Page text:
DC Sports Betting Rebounds in September Amid City Council Concern

DC Sports Betting Rebounds in September Amid City Council Concern
By Bill Ordine
Fact Checked by Jim Tomlin

Washington D.C. sports wagering financial figures got a boost in September over August, presumably from NFL and college football action. As usual, the non-GambetDC operators set the pace. 

GambetDC is the DC Lottery’s oft-criticized online sports betting app. Despite having a near-monopoly on mobile sports betting in the city, GambetDC consistently trails other sportsbooks that operate mainly as retail books along with some mobile betting that’s allowed within close proximity to the associated retail books.

All of them add up to only a small fraction of the handle and revenue at Virginia sportsbooks with that state’s all-mobile market.

In September, the total sports betting handle for all sports wagering operators in Washington was $19.34 million. Of that amount, about $13.41 million (69% of the total) was action taken by non-GambetDC operators. GambetDC took $5.95 million in wagers.

Overall, the September totals were a healthy increase from August, according to the District’s Office of Lottery and Gaming. The $19.34 million in handle was a 47.1% increase from August’s $13.15 million; that month, $9.71 million was non-GambetDC handle and $3.44 million came from GambetDC wagers.

Virginia Sports Betting Healthier than DC

But compared to Virginia sportsbook apps, the handle in the nation’s capital is tiny. Numbers for September are not out yet, but in August, the handle for sports betting in Virginia was about $287.67 million. Virginia has about 10 times the population as D.C. so it’s reasonable to expect that much of a size difference in financial numbers. But with Gambet, D.C. hasn’t ever come close to bringing in even 10% of Virginia’s handle in any month since both markets launched in January 2021.

September’s total combined revenue (GambetDC and non-GambetDC) was a little more than $3.53 million, up 92.6% from August ($1.83 million).

September online sports betting Gross Gaming Revenue (non-GambetDC) was $2.49 million, up 95.4% from August ($1.27 million). Those non-Gambet operators have locations at major sporting arenas in D.C. – Caesars Sportsbook operates at Capital One Arena, BetMGM at Nationals Park and FanDuel has a sportsbook at Audi Field.

September revenue from GambetDC (amount played minus amount won by customers) was $1.04 million, up 86.4% from August ($557,987). September sports betting tax revenue (non-GambetDC) was $249,045, up 95.4% from August ($127,470).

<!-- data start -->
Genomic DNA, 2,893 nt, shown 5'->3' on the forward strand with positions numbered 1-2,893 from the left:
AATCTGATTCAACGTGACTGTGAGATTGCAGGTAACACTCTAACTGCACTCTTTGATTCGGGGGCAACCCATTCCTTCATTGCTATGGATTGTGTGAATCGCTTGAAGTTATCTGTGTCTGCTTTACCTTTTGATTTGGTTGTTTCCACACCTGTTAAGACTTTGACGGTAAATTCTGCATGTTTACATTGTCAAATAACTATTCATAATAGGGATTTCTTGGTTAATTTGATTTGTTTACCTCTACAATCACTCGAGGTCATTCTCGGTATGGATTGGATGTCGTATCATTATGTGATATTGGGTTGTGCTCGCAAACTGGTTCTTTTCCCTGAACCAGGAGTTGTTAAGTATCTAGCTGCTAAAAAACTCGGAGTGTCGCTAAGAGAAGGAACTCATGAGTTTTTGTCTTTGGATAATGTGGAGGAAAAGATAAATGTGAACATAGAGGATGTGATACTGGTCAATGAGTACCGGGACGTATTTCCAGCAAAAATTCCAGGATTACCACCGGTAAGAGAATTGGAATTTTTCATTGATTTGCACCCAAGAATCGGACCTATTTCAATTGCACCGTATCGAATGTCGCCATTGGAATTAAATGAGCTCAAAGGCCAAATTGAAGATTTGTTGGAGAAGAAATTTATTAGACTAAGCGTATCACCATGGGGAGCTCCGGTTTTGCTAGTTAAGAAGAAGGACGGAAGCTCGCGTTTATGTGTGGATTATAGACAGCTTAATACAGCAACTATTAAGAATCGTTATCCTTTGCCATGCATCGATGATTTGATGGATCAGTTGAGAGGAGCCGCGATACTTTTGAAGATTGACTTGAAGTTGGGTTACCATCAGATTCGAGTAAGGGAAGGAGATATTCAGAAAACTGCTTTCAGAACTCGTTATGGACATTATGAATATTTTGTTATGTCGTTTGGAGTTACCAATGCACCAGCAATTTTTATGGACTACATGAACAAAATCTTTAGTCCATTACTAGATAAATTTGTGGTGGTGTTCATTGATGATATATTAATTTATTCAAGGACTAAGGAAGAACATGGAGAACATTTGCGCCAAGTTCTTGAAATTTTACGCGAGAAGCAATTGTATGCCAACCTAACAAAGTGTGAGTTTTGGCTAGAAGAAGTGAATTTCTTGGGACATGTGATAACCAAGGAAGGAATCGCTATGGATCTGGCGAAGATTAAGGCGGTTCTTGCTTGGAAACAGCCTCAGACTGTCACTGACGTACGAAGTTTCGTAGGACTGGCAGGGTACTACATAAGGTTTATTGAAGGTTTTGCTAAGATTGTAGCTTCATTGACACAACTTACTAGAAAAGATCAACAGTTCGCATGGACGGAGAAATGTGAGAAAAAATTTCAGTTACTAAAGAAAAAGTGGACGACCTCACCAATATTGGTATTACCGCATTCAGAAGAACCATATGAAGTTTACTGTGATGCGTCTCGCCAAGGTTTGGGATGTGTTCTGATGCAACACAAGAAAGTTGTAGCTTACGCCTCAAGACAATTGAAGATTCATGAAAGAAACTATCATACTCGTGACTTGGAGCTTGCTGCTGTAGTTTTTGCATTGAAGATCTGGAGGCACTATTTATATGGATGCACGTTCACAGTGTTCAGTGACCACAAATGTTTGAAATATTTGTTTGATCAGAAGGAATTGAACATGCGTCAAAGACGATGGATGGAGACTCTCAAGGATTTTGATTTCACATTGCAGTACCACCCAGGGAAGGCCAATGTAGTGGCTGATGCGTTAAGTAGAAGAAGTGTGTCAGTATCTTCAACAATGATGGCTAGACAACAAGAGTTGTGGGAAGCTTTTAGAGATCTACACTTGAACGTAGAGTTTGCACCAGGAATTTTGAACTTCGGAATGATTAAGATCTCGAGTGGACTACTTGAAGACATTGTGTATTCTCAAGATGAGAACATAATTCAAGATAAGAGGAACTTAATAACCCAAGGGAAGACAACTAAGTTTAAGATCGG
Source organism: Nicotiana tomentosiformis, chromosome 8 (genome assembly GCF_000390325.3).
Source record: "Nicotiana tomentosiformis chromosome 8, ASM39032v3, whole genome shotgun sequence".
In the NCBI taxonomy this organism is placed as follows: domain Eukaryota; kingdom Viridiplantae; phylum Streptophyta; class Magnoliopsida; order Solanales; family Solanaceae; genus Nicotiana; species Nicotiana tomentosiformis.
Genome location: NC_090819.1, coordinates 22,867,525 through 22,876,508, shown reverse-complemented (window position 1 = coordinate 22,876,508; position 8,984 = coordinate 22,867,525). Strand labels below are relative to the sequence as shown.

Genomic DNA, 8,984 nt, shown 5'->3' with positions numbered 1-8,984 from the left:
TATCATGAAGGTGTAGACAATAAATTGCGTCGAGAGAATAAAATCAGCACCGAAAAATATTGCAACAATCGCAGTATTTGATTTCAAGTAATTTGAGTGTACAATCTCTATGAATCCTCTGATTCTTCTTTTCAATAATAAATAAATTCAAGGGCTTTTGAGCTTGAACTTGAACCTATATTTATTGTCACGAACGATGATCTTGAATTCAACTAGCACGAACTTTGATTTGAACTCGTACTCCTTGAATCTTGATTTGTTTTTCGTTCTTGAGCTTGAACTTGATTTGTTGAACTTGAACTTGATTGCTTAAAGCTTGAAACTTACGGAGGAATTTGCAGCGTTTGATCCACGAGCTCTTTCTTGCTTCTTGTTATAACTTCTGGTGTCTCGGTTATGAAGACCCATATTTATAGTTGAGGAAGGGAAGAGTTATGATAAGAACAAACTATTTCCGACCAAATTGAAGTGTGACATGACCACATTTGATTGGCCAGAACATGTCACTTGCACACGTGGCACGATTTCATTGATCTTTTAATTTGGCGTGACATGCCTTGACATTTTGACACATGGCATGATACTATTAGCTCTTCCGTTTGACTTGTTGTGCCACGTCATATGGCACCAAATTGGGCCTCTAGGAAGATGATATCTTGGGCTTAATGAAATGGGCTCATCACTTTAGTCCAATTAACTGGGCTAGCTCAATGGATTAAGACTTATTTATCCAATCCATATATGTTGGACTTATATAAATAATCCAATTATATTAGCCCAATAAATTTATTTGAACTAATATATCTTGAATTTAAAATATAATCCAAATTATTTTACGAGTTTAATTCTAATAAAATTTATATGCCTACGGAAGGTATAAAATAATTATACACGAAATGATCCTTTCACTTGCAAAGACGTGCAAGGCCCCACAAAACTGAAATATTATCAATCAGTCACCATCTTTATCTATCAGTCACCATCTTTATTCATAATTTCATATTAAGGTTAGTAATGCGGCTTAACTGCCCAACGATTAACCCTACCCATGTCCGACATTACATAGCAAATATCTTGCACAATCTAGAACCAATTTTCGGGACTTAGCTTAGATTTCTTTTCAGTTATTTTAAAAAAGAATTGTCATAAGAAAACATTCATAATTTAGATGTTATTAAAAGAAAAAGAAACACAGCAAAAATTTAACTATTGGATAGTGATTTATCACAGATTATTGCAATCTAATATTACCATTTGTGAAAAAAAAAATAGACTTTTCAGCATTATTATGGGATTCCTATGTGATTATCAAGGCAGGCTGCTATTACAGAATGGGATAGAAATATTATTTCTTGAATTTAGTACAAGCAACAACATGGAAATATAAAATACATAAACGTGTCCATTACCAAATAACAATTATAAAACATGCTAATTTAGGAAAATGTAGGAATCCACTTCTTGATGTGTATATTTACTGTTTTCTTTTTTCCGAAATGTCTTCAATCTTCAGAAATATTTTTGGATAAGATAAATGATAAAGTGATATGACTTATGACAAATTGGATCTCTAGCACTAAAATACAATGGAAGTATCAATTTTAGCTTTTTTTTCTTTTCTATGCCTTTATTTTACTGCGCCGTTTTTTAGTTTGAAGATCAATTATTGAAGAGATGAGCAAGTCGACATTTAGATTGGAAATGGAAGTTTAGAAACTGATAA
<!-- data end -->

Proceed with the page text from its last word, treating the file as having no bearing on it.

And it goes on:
Proposal to Open D.C. Sports Betting Market

The District’s City Council is tired of GambetDC underproducing, it seems.

Last week, several city council members, led by Elissa Silverman, brought forth legislation that would open Washington’s sports betting market to more major operators. The proposal seeks to end Gambet’s exclusivity as a mobile operator in the city.

“If we’re going to have a lottery and a sports betting program, let’s at least make it a revenue generator for the city so it can fund important efforts in public safety, public education and housing,” Silverman said in a news release. “And let’s stop the bad practice of awarding lucrative contracts without competition.”

Fellow City Council members Brooke Pinto, Mary Cheh and Charles Allen co-introduced the bill.

In Virginia, the market is open and is only online, so operators such as BetMGM Virginia, FanDuel, DraftKings and Caesars. Until this summer, there weren’t any physical casinos in the commonwealth, and even the one now open in Bristol does not take wagers on sports.

Even More Mobile Competition Coming in Maryland

There’s more competition coming for D.C. as well, because Maryland is getting close to launching its mobile sports betting market. By late November or, more likely, early December, that state will add online options to its existing retail sports betting market at five casinos and three other locations.

For the best Virginia sports betting bonuses, turn to BetVirginia.com before you wager to get top deals.

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Contributors

Bill Ordine was a reporter and editor in news and sports for the Philadelphia Inquirer and Baltimore Sun for 25 years, and was a lead reporter on a team that was a finalist for the Pulitzer Prize in Breaking News. Bill started reporting on casinos and gaming shortly after Atlantic City’s first gambling halls opened and wrote a syndicated column on travel to casino destinations for 10 years. He covered the World Series of Poker for a decade and his articles on gaming have appeared in many major U.S. newspapers, such as the Los Angeles Times, Chicago Tribune, Miami Herald and others

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